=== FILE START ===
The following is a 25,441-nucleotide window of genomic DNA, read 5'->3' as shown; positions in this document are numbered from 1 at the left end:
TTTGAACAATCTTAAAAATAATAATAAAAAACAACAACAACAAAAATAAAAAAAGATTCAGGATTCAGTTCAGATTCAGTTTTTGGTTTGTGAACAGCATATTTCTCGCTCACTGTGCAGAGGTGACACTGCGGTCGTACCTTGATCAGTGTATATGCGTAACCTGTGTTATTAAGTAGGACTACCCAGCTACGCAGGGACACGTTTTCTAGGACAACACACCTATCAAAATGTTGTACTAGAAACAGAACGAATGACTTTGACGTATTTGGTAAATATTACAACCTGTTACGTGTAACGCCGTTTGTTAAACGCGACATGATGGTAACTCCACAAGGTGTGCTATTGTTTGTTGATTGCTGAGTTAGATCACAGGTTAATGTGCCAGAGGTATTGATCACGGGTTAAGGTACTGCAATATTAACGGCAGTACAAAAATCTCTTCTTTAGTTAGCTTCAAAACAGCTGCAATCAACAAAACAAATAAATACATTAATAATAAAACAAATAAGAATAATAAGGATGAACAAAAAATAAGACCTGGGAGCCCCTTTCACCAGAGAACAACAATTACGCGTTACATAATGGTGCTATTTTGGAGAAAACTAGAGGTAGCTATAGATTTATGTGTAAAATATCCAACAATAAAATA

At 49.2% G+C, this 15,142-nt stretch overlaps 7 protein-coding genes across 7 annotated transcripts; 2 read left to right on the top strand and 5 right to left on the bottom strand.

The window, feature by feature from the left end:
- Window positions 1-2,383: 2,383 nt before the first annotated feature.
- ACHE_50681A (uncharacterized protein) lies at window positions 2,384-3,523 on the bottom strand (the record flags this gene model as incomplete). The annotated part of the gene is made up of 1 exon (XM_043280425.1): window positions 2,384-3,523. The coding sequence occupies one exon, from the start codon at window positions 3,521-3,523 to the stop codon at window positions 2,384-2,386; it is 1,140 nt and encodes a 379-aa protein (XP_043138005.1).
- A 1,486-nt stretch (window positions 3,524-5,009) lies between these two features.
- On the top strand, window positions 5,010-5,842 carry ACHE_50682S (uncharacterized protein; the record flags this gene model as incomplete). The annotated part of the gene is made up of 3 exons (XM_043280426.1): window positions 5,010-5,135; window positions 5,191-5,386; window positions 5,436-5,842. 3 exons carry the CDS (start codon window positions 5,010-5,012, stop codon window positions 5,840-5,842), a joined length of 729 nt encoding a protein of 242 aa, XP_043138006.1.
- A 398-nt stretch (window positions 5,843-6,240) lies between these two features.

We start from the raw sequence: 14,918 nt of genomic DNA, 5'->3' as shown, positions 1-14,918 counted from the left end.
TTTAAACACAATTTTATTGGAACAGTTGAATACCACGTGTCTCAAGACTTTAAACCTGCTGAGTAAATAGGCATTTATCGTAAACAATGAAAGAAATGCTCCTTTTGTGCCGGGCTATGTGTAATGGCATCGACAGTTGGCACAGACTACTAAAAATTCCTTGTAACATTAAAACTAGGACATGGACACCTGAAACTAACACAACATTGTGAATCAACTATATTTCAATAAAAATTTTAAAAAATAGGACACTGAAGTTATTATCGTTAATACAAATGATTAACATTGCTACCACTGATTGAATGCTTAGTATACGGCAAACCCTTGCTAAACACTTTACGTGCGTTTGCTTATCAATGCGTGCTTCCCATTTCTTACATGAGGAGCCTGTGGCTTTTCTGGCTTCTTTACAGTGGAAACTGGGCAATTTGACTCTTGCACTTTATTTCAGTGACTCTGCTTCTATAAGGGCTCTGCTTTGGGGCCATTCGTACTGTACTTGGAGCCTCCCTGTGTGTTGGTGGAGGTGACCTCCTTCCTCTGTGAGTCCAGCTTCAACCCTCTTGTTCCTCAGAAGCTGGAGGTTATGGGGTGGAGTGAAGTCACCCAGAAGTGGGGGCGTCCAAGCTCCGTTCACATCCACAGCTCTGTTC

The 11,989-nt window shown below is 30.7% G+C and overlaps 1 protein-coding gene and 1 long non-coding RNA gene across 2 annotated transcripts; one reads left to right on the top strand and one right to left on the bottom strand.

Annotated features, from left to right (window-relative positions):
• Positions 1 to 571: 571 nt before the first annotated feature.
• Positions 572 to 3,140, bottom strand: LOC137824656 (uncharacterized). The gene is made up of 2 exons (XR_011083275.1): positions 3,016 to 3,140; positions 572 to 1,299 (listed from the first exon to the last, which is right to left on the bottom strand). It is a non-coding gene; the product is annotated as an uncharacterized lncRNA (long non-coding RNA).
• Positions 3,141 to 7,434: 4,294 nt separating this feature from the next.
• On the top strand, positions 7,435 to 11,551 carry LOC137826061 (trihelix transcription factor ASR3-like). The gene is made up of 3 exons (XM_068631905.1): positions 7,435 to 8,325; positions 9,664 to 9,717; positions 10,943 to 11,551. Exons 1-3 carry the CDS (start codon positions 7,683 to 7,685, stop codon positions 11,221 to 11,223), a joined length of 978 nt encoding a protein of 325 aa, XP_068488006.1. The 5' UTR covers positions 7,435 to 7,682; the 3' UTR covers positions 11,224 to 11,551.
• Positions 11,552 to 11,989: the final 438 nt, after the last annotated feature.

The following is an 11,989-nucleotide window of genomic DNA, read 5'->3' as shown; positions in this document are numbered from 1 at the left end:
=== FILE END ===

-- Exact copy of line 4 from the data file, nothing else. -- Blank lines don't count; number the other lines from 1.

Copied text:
The window, feature by feature from the left end: